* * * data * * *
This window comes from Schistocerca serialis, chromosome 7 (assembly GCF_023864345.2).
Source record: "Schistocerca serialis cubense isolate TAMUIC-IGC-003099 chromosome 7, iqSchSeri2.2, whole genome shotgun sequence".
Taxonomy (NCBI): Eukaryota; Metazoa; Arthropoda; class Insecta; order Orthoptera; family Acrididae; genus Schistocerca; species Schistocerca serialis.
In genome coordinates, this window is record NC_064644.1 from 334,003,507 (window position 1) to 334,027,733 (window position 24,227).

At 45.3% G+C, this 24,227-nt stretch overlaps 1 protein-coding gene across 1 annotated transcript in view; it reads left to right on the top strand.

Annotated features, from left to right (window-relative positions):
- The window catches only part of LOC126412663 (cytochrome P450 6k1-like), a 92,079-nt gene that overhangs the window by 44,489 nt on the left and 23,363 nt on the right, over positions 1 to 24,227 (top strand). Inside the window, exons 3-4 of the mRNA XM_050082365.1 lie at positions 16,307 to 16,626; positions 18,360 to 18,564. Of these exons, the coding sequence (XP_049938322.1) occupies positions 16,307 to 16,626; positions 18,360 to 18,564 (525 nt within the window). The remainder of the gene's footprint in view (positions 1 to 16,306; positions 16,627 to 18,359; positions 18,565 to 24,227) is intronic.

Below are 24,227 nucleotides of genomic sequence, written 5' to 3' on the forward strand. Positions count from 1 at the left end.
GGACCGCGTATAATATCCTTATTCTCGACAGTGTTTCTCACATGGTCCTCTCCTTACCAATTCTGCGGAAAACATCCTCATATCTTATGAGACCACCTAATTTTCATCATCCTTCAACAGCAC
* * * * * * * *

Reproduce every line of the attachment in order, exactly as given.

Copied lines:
This window comes from Schistocerca serialis, chromosome 7 (assembly GCF_023864345.2).
Source record: "Schistocerca serialis cubense isolate TAMUIC-IGC-003099 chromosome 7, iqSchSeri2.2, whole genome shotgun sequence".
Taxonomy (NCBI): Eukaryota; Metazoa; Arthropoda; class Insecta; order Orthoptera; family Acrididae; genus Schistocerca; species Schistocerca serialis.
In genome coordinates, this window is record NC_064644.1 from 334,003,507 (window position 1) to 334,027,733 (window position 24,227).

At 45.3% G+C, this 24,227-nt stretch overlaps 1 protein-coding gene across 1 annotated transcript in view; it reads left to right on the top strand.

Annotated features, from left to right (window-relative positions):
- The window catches only part of LOC126412663 (cytochrome P450 6k1-like), a 92,079-nt gene that overhangs the window by 44,489 nt on the left and 23,363 nt on the right, over positions 1 to 24,227 (top strand). Inside the window, exons 3-4 of the mRNA XM_050082365.1 lie at positions 16,307 to 16,626; positions 18,360 to 18,564. Of these exons, the coding sequence (XP_049938322.1) occupies positions 16,307 to 16,626; positions 18,360 to 18,564 (525 nt within the window). The remainder of the gene's footprint in view (positions 1 to 16,306; positions 16,627 to 18,359; positions 18,565 to 24,227) is intronic.

Below are 24,227 nucleotides of genomic sequence, written 5' to 3' on the forward strand. Positions count from 1 at the left end.
GGACCGCGTATAATATCCTTATTCTCGACAGTGTTTCTCACATGGTCCTCTCCTTACCAATTCTGCGGAAAACATCCTCATATCTTATGAGACCACCTAATTTTCATCATCCTTCAACAGCAC